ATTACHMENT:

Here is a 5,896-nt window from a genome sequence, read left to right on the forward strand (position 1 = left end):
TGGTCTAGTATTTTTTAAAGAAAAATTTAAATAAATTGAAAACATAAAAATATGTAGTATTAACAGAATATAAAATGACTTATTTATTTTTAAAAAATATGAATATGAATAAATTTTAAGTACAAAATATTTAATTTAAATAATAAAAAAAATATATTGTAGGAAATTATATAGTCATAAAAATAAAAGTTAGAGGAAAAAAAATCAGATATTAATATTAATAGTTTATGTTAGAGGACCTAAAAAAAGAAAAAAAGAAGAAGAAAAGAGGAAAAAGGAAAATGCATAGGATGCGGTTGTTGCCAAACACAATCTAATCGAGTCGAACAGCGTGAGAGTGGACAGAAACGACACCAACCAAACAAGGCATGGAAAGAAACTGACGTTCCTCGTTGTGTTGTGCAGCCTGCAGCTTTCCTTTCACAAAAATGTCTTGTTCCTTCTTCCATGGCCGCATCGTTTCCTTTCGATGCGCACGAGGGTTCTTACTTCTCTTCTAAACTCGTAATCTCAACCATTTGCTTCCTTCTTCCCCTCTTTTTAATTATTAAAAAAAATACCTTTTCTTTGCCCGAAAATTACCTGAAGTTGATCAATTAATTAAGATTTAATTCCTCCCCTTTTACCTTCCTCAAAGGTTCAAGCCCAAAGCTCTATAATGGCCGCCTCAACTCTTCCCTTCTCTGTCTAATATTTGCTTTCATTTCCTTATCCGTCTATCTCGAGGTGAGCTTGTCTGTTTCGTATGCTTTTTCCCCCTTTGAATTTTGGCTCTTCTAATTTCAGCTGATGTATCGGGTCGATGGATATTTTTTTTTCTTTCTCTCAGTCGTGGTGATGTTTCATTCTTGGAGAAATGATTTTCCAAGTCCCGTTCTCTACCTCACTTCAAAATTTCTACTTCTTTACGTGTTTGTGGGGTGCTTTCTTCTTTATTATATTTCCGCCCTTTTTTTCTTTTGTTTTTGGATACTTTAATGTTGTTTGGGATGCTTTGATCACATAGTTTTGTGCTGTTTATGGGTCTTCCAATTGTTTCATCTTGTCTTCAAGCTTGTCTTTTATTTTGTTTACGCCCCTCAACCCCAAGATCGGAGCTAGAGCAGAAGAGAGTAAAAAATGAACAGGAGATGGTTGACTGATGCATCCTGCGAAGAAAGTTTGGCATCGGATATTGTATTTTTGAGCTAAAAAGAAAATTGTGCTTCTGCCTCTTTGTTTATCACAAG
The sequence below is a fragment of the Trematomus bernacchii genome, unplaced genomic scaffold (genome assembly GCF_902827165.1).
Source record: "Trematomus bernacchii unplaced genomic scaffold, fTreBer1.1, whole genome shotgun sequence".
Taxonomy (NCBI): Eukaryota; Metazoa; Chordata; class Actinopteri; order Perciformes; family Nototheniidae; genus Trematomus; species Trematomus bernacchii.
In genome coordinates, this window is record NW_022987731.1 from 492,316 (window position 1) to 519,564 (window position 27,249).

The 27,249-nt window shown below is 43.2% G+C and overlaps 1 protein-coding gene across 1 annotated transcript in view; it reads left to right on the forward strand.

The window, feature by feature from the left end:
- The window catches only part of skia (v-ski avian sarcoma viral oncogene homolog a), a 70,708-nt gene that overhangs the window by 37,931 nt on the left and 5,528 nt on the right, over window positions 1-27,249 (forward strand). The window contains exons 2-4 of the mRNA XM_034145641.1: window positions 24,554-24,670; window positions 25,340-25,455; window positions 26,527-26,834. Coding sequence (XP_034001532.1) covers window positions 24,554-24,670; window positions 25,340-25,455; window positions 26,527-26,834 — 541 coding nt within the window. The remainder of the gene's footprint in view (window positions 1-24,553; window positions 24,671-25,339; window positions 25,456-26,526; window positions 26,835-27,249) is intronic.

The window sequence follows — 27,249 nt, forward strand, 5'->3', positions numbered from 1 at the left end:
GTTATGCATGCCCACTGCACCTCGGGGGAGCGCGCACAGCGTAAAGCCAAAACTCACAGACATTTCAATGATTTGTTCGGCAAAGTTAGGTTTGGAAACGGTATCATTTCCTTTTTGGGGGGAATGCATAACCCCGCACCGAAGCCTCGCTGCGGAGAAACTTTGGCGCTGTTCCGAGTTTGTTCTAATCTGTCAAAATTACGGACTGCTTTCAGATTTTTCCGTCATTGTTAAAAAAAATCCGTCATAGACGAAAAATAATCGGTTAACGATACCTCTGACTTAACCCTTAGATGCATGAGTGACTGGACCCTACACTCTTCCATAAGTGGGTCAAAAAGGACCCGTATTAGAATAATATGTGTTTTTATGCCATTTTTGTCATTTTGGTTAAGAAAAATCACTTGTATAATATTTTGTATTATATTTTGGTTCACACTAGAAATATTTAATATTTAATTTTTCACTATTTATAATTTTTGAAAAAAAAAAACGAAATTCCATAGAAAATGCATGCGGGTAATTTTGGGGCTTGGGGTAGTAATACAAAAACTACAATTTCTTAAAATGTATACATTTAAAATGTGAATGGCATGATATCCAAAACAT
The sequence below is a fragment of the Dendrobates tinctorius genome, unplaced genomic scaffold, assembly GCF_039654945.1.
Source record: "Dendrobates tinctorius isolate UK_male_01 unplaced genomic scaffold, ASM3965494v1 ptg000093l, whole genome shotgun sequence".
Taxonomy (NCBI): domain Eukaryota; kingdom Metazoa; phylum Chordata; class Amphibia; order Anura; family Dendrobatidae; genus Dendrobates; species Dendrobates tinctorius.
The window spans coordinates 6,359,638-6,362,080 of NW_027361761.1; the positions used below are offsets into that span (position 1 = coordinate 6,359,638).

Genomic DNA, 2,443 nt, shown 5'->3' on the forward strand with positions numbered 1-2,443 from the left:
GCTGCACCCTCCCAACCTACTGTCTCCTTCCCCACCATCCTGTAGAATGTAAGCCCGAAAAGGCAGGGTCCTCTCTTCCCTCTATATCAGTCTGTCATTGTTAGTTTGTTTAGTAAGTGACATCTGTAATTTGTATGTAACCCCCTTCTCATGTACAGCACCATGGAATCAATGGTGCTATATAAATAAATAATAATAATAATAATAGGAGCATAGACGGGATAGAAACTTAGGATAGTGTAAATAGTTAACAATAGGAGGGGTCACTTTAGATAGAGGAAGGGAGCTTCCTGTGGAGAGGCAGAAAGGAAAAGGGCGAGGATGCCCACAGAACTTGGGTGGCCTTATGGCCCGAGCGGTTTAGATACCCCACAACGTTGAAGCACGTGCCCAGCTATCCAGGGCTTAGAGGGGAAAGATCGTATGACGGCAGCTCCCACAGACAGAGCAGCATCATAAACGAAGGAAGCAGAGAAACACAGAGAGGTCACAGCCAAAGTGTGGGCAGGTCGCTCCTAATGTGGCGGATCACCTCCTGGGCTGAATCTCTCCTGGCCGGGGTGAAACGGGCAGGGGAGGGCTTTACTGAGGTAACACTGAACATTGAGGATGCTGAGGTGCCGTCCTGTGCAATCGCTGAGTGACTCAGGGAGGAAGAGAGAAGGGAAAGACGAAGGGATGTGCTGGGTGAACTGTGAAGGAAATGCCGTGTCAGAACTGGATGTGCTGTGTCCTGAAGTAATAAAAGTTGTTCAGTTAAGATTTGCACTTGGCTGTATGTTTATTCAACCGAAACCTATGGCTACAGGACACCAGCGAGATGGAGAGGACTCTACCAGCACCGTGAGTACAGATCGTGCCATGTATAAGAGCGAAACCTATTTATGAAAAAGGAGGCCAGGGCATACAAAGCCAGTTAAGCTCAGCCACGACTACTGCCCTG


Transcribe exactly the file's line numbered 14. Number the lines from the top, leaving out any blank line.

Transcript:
Taxonomy (NCBI): domain Eukaryota; kingdom Metazoa; phylum Chordata; class Amphibia; order Anura; family Dendrobatidae; genus Dendrobates; species Dendrobates tinctorius.